August 15, 2020

What to expect from cardiac rehab

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If you’ve suffered a heart event or required heart surgery, your physician may prescribe cardiac rehabilitation. Learn about cardiac rehab programs and how they work.

The days and weeks after a heart attack or a heart-related procedure might feel a bit daunting. Maybe you’re eager to get back to your normal routine but nervous about engaging in certain activities. Or perhaps you’re hoping to learn ways to protect your heart going forward. Cardiac rehabilitation programs address these topics so that you feel safe and confident about the future.

“Cardiac rehab is a medically supervised program of exercise with the goal of improving a patient’s cardiac health after they’ve experienced an adverse cardiac event,” explained Stefanie Porter, a cardiac surgery nurse practitioner at the Vanderbilt Heart and Vascular Institute. Programs are aimed to help patients lower their risk of future cardiac events.

A patient may undergo some initial cardiac rehab exercises while still in the hospital, under the supervision of cardiac rehabilitation therapists. At discharge, they may require a few weeks of home health care before starting an outpatient cardiac rehab program. Everyone’s journey will be based on his or her unique situation. Most outpatient cardiac rehab programs will last for 12 weeks, with patients visiting the facility three times per week if possible. “Sometimes patients can’t make it three days a week,” Porter said. “We encourage them to do whatever amount they are able to.”

Getting active again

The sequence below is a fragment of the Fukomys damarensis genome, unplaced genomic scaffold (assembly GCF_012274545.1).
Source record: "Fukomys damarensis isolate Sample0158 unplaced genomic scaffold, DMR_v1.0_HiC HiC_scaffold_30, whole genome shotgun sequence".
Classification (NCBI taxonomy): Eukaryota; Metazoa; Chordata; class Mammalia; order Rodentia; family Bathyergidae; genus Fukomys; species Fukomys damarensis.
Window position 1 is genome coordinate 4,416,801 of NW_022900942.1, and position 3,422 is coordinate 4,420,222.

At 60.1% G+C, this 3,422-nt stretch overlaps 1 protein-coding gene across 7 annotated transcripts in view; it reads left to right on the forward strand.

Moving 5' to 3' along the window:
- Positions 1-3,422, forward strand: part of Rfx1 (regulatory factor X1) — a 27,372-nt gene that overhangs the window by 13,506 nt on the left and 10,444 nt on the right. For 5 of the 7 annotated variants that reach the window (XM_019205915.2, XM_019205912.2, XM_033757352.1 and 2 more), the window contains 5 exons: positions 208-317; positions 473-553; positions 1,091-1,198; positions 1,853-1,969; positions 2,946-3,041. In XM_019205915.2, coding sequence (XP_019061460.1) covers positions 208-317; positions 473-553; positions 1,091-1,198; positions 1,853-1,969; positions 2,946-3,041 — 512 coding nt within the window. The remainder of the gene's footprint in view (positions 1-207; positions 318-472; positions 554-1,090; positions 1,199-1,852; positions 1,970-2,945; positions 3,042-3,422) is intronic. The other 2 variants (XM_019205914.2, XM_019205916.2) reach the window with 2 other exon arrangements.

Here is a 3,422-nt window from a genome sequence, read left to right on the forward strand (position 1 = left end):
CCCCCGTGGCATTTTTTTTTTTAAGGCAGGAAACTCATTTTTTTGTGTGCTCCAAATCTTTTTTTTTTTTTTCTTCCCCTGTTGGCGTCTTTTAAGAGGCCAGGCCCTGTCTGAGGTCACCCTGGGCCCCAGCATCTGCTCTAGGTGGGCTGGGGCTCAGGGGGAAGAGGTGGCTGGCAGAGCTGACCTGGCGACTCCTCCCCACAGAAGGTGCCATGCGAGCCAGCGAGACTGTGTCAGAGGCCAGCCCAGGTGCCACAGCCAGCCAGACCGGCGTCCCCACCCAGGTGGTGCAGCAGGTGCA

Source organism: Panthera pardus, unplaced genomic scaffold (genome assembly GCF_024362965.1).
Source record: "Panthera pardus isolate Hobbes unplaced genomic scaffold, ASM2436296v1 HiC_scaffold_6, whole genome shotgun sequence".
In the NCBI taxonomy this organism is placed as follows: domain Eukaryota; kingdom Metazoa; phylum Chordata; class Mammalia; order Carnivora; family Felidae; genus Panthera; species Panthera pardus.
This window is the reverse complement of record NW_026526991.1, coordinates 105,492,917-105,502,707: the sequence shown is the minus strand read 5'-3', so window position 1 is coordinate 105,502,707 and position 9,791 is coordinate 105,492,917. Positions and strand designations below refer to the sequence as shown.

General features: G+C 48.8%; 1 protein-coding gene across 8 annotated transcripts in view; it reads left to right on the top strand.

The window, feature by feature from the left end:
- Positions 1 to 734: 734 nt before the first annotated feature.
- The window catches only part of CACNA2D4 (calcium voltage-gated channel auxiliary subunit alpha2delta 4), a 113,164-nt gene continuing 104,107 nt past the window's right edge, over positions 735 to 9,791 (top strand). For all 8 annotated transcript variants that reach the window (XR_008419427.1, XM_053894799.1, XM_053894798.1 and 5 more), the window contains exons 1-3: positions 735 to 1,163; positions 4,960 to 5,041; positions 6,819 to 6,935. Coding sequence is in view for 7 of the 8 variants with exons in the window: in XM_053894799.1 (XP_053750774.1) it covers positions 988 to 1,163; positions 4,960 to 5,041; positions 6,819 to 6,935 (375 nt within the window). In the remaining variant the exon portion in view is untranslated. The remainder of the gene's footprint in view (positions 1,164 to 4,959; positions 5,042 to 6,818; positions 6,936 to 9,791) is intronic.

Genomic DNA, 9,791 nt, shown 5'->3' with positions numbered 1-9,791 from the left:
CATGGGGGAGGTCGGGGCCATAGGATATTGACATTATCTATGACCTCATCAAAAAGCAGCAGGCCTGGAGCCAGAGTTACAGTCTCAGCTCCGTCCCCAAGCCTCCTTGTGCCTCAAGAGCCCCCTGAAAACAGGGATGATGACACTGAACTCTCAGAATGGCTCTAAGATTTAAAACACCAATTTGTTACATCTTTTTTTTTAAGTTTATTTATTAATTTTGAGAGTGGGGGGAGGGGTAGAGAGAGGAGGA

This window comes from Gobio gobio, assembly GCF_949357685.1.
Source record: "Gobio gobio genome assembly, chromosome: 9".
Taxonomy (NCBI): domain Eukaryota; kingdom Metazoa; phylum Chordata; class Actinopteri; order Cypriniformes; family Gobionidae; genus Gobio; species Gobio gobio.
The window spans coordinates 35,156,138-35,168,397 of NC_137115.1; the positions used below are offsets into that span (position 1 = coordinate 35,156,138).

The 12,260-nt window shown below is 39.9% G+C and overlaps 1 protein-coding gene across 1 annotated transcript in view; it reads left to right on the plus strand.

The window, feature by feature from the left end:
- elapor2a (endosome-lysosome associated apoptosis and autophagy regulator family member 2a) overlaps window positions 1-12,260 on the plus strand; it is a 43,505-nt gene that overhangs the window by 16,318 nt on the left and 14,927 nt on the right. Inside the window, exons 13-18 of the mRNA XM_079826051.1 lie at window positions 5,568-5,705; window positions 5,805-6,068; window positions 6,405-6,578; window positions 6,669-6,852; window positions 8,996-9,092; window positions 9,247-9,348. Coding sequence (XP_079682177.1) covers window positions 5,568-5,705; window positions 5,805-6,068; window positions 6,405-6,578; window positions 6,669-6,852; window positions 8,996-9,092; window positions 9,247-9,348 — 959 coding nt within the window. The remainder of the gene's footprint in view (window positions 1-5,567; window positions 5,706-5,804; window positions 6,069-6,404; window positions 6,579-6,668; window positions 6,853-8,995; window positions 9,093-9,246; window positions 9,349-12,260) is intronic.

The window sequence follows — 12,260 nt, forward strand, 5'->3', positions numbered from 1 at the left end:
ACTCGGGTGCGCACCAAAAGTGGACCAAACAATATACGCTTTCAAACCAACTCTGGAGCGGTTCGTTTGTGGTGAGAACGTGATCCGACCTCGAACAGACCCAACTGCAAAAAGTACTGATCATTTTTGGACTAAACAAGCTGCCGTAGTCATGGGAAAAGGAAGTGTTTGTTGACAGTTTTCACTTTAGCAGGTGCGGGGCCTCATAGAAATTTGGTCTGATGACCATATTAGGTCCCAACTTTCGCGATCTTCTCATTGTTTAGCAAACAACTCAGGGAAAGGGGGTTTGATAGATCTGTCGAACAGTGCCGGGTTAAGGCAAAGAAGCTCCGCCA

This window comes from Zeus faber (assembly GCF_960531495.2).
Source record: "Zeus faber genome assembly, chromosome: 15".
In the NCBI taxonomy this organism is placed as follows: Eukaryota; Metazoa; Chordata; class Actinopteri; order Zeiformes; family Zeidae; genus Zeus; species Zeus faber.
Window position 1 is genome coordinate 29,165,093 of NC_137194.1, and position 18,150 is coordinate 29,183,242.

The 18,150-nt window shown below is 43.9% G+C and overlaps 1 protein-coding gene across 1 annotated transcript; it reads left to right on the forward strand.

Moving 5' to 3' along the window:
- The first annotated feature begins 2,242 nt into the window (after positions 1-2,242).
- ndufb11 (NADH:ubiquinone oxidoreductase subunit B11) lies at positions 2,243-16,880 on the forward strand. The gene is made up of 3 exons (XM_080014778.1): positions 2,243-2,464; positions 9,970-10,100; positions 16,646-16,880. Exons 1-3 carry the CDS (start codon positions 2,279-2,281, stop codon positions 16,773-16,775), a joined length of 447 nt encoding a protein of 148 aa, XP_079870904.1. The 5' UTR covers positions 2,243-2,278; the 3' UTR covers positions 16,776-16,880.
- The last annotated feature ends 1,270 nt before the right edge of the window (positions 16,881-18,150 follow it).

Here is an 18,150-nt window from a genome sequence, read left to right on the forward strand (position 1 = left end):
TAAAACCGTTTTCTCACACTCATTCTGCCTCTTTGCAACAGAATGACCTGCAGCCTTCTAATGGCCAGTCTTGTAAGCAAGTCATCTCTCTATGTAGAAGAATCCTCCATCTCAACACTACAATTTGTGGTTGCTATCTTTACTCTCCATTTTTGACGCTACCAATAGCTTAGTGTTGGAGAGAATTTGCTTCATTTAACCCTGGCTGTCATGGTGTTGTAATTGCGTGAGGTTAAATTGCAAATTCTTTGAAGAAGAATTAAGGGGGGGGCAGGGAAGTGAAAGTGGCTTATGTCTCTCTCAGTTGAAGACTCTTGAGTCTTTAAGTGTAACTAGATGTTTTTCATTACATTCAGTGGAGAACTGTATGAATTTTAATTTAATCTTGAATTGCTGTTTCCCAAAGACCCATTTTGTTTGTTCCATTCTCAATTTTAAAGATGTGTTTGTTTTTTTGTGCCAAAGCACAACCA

Returning to exercise or beginning a new exercise program after a heart event can be frightening. Some patients worry about symptoms like shortness of breath or a racing heartbeat. At a cardiac rehab facility, therapists monitor your vital signs during activity to ensure your safety. “Patients will have that confidence to push themselves a little further because therapists monitor them,” Porter explained.

Medical professionals, including nurses and exercise physiologists, supervise and guide patients through every step of the process. “Cardiac rehab helps patients regain strength in a safe and controlled environment so they can get back to doing the things that they enjoy, get back to work and really start taking control of their health,” Porter explained.

Making diet and lifestyle changes

Your heart health depends on more than just exercise. Some cardiac rehabilitation programs will also have a dietitian on staff, or refer patients to one, Porter said. A dietitian can evaluate your go-to foods and offer suggestions for heart-friendly snacks and meals. Lifestyle factors also play a role in pumping up your heart health, so a smoking cessation program or stress reduction techniques may also be part of a patient’s cardiac rehab plan.

Finding support

The benefits of a cardiac rehab program also offer patients a support network when they most need it. Mental health professionals will team up with you if you’re dealing with depression or anxiety after experiencing a traumatic heart incident or after undergoing surgery. Some cardiac rehab facilities also offer group sessions where you can glean support from people who’ve also had a similar experience or procedure. That social support can really help provide a positive outcome for patients, Porter said.

Setting and achieving goals

Vanderbilt University Medical Center’s cardiac rehab facility, located within the Dayani Center for Health & Wellness, aims to help patients define life goals, Porter said. You might have a goal to play with your grandkids for 10 minutes without running out of energy, Porter offered as an example. “At the Dayani Center,” she said, “we have staff who are able to really meet the patients where they are and to help them identify the things that are important to them.”

This goal-setting helps patients latch on to something bigger than heart health, and it can really spur motivation.

A smiling older man stands in chest-deep water at the edge of a swimming pool.

If you are seeking expert care for a heart condition, the dedicated specialists at Vanderbilt Heart and Vascular Institute can provide you with the personalized treatment you need. Our team works together to give you the best possible care, so you can continue to live an active, healthy life. Our multiple locations mean that you are always close to advanced heart care. For an appointment, call 615-322-2318.